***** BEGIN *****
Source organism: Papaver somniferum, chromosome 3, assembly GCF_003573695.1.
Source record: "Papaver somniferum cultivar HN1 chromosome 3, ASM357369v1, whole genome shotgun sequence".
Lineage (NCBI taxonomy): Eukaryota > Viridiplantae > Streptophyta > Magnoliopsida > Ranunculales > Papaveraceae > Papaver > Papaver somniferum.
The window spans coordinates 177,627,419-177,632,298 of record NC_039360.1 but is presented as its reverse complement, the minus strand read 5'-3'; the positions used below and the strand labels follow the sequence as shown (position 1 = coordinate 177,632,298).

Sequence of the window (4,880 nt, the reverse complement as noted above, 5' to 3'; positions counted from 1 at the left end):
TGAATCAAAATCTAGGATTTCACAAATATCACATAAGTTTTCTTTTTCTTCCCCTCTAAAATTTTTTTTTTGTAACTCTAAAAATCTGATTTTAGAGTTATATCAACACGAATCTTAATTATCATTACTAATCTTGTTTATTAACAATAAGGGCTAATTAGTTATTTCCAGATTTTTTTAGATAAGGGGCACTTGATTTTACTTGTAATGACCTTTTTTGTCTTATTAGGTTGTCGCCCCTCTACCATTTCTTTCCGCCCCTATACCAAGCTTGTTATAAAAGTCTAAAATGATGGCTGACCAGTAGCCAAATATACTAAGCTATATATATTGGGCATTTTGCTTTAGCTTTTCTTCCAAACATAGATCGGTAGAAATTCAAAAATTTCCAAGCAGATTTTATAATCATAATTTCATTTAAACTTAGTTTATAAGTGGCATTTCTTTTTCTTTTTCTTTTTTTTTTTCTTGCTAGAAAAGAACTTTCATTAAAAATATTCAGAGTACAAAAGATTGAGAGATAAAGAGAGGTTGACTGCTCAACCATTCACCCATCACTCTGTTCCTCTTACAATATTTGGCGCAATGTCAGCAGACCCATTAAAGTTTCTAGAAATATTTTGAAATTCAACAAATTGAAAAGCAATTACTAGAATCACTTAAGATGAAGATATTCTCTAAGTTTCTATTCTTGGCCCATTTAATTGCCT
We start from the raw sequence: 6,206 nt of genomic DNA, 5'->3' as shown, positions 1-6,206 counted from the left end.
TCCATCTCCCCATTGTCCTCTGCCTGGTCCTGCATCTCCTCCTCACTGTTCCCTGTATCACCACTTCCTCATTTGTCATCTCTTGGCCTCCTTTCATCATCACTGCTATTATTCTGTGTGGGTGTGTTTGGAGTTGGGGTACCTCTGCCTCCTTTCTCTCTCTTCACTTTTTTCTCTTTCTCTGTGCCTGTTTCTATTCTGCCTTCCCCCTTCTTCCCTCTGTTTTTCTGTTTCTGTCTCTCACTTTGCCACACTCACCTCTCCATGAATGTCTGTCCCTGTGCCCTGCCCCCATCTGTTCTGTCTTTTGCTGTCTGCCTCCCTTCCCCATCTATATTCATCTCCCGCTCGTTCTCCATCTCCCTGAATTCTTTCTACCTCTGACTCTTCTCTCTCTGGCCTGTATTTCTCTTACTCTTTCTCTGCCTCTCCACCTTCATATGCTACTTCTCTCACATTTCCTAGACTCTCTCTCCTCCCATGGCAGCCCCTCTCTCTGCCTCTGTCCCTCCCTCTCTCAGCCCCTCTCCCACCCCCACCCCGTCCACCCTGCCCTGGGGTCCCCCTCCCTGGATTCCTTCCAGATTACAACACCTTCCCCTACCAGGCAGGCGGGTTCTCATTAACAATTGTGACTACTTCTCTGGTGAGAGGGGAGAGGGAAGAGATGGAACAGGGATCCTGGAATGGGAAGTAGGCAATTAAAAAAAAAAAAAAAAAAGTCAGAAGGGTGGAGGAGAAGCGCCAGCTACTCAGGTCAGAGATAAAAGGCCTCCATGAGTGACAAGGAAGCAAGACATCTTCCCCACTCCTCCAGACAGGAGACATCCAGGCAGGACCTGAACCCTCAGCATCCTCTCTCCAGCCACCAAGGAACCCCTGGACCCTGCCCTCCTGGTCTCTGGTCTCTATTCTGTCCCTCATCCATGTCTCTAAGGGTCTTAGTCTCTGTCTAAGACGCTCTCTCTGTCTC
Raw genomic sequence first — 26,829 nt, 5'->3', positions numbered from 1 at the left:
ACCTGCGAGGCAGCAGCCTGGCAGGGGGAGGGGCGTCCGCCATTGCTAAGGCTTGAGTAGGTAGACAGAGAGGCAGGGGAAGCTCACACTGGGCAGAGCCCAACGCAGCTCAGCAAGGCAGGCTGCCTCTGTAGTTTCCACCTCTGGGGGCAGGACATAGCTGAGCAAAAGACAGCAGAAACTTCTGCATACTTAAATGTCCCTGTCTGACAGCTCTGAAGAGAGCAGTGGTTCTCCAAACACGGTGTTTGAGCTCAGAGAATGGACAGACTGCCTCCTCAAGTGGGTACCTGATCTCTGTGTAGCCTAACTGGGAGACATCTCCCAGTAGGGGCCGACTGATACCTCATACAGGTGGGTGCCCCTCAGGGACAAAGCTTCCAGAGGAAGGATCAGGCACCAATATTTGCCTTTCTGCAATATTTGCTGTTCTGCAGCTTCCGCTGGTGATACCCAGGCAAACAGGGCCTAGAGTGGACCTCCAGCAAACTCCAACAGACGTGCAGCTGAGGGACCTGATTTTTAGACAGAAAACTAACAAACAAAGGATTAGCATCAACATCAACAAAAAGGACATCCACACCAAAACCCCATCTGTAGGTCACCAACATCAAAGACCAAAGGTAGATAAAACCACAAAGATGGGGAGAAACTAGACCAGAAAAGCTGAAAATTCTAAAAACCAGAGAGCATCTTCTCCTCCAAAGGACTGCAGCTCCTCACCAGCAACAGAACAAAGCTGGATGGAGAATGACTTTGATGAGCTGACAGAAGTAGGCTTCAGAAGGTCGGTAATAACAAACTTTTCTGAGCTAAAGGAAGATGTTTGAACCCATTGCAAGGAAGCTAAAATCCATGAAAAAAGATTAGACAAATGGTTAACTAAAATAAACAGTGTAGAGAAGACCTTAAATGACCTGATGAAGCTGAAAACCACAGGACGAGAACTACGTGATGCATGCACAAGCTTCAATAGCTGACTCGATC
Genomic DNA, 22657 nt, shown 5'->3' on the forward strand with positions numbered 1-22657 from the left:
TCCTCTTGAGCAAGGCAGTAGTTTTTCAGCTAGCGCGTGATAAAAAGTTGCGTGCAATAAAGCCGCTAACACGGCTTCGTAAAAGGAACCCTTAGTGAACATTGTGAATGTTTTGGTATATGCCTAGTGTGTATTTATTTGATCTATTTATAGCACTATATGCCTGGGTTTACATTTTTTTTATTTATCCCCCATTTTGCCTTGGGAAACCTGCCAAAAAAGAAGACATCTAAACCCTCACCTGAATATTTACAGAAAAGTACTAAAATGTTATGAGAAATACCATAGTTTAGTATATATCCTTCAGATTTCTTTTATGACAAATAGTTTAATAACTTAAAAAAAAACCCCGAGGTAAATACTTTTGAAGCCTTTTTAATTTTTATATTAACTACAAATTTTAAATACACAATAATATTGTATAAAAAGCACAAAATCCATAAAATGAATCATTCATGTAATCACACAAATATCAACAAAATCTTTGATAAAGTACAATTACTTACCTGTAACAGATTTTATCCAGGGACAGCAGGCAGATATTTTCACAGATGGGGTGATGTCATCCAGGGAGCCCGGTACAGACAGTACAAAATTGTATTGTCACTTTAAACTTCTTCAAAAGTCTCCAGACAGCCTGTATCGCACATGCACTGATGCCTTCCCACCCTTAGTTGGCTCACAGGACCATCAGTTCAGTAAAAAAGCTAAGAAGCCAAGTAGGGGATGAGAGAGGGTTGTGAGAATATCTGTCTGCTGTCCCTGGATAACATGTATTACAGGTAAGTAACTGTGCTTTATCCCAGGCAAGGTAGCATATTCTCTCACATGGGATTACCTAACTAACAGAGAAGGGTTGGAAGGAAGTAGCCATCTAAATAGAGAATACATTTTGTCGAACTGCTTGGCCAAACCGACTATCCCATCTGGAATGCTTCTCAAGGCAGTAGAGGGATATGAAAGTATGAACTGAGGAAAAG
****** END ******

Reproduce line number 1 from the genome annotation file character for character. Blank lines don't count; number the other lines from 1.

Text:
Source organism: Papaver somniferum, chromosome 3, assembly GCF_003573695.1.